And you think it just goes on and on and one. You think this bond you’ve built, this repoire you have developed, the affection…you think it will always be there no matter what stage or phase they are in.
Once a parent-always a parent. It’s a job that never ends. I heard my dad tell my 8 year old just this weekend, “you will always be your mamma’s little girl.” She asked ‘even when I am a teenager?’ he said yes. “Even when I am old” she asked. He answered yes. “Even when I am 100?” she asked. He said yes. And it’s true. I’ll always be their momma.
But I don’t know how to parent now.
I don’t know how to parent a child that is starting a life of their own. I don’t know how to not get my feelings hurt when I am not the first person they want to see, the first person they hug in a room or the first person they want to leave when they get into their college apartment for the first time.
When did I become an idiot? It wasn’t long ago I was kissing every boo-boo because momma’s kisses fixed everything. It wasn’t so long ago my advice was sought out and sometimes, not always, adhered to. It wasn’t long ago that what I said went. And that my rules were THE rules and you didn’t disobey them. When did it become okay to pretend that my rules mattered but you did want you wanted to? How do I parent when my rules no longer matter? How do you parent when what you-the mom- say, think or feel is no longer important?
Used to be that privileges were earned and that extras meant extra effort. Now privileges are expected and extra effort is considered mean.
How do you parent your way back to the basics? I have to learn.
I wanted my little ones around me…all the time. They delighted me as little ones and entertained me as kids. I enjoy and WANT their company as teens. I didn’t know how to transition from the mom that entertained to the mom that gets entertained. But I learned.
Moving from being the center to being allowed on the outside isn’t easy. But I learned, or thought I did.
Every stage of parenting has to be learned. And, in my experience, it has to be learned after the stage starts. It’s nothing you can prepare for ahead of time—not with any real success. And like all other aspects of parenting what you think you are prepared for is rarely how it goes.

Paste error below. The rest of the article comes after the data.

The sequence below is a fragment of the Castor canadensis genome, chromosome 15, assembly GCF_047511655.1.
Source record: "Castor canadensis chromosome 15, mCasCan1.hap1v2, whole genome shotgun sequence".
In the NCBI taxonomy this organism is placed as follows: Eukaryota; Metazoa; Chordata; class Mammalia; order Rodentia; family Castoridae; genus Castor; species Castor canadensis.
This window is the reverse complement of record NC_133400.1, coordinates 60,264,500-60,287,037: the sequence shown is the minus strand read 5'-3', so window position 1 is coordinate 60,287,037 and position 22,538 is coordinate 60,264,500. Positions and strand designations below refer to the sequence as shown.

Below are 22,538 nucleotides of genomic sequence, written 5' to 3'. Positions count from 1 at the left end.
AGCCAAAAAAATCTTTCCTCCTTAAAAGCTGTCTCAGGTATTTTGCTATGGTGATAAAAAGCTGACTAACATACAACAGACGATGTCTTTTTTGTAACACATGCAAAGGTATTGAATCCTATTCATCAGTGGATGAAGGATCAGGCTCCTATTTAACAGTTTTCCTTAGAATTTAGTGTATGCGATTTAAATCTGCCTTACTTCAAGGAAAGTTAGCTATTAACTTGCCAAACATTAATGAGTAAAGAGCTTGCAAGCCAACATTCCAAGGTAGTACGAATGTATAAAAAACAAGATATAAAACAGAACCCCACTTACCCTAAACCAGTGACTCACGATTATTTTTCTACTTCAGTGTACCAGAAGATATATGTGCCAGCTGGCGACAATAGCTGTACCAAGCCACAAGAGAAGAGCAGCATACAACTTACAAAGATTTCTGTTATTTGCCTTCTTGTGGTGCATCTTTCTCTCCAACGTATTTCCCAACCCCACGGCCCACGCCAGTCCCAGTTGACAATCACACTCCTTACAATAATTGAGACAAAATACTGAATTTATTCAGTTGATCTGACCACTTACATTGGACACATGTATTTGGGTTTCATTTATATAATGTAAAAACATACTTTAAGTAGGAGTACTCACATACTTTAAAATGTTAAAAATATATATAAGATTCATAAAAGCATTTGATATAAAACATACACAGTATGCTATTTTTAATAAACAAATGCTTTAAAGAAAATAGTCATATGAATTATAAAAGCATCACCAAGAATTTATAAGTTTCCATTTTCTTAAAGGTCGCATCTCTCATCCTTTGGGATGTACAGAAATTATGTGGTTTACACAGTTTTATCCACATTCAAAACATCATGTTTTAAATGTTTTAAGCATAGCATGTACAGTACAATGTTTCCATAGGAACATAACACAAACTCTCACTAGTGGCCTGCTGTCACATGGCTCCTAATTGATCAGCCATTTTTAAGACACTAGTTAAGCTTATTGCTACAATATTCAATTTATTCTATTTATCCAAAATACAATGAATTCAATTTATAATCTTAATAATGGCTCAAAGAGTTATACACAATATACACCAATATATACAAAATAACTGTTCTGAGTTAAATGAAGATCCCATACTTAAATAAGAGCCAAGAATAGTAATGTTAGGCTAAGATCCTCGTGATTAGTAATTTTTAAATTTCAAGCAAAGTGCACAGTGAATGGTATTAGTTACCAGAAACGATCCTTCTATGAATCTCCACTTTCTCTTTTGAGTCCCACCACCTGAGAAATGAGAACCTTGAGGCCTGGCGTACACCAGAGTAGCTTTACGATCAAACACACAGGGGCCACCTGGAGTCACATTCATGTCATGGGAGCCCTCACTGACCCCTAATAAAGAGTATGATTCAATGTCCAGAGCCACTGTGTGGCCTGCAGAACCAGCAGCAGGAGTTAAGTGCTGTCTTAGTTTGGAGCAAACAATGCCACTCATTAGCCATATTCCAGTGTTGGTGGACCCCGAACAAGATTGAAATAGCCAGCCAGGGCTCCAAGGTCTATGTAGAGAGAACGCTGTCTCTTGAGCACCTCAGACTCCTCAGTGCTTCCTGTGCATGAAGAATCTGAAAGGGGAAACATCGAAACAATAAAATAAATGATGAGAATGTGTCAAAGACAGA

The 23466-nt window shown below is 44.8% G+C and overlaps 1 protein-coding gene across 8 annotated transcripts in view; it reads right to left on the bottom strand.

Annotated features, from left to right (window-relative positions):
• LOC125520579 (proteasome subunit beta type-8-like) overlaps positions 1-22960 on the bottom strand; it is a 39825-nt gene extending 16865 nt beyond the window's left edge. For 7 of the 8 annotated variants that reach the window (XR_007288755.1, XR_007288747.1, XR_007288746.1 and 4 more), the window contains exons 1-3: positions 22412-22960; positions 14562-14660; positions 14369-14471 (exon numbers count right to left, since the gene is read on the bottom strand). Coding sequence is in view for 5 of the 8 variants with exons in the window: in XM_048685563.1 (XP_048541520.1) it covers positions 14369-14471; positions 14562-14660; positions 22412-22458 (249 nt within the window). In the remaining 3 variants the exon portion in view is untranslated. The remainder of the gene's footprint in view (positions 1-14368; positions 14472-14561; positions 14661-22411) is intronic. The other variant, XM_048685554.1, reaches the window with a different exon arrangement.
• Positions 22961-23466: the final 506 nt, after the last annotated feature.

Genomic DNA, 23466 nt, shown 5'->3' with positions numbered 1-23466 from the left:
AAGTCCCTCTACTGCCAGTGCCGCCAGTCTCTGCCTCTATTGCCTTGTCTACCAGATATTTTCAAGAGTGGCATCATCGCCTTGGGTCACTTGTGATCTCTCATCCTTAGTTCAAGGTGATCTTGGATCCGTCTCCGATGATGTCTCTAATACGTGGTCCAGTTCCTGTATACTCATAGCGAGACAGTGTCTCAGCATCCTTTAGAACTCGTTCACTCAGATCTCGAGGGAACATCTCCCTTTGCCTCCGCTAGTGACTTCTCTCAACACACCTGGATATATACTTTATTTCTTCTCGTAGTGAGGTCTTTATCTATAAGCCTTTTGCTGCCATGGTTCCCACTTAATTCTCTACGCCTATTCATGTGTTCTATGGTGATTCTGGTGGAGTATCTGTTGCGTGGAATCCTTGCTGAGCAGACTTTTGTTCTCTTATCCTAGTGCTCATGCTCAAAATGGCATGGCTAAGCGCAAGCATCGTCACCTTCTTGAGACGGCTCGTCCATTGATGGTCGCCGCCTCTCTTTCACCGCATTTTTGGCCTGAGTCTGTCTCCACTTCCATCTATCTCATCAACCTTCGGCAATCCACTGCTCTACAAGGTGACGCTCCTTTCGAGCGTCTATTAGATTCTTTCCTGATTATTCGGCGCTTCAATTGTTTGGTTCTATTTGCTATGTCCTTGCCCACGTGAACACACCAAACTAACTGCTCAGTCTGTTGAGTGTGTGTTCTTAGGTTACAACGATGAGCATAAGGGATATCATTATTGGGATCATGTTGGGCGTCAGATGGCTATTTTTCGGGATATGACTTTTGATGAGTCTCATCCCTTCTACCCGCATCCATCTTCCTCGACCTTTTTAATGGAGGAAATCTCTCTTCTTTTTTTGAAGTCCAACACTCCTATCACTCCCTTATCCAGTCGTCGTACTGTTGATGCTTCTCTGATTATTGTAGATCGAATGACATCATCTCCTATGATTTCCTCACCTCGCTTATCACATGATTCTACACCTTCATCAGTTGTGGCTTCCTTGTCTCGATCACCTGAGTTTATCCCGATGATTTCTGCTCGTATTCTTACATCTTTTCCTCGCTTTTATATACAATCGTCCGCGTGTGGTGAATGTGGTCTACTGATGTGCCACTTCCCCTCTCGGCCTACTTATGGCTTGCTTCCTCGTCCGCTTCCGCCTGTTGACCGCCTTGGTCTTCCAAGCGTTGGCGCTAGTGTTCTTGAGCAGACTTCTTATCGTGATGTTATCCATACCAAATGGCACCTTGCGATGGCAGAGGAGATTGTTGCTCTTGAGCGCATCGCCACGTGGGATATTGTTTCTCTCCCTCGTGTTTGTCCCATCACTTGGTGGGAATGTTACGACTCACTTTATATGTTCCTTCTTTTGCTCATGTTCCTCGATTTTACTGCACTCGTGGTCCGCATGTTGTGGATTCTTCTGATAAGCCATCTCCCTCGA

When they were little and they fell I instinctively knew to pick them up, hug them and assure them it would be okay. I learned about Neosporin. I learned that Band-Aids cure everything and that putting a Spiderman or Barbie Band-Aid on it—even if it doesn’t need it—makes tears dry faster.
When they got a little older I learned to ask, “Where are you going, what are you going to do and who will be there?”
I learned to ask, “That sounds like a problem. What is your idea for a solution?” They didn’t always have one but I learned to ask so that they started to learn to solve things on their own.
I didn’t learn how to NOT be the one they called when they were hurt. I didn’t understand that one day they wouldn’t have to tell me the who-why-what-when and how of their plans. And I didn’t realize that they only solution they would want from me one day was the financial kind.
I have no idea about how to parent at this new stage of life. And…I don’t seem to be learning very well. I don’t know how to do it but I am pretty sure I don’t like it.
- I have to learn that I am no longer always wanted or needed.
- I have to learn that I am still the mom and that I can’t be afraid to act like the mom just because they have the ability to withdraw. The good old days of working it out—loudly—don’t exist anymore.
- They have to learn that I am a mom but I have feelings and those feelings get hurt. As babies that didn’t matter. As adults/young adults it does.
- I have to learn to not ask too many questions or have too many opinions.
- I have to learn to continue to teach to those that no longer want to learn.
- I have to ask some questions knowing I won’t get all the answers.
- I have to let the mistakes happen and pray they aren’t too big.
- I have to hope that the lessons I taught are there somewhere…deep down.
- I have to let go but not give up.
- They have to learn I am more than a bank. Or a punching bag (figuratively).
- They have to learn it’s not all about them but in all honesty I guess I need to learn that as well.
- I have to learn to love and parent from 90 minutes away.
- I have to learn to listen and not judge
- I have to learn to advise and not tell
- I have to learn to parent at 3 very distinct stages of life
He may be the one starting college but I am the one who needs to start learning.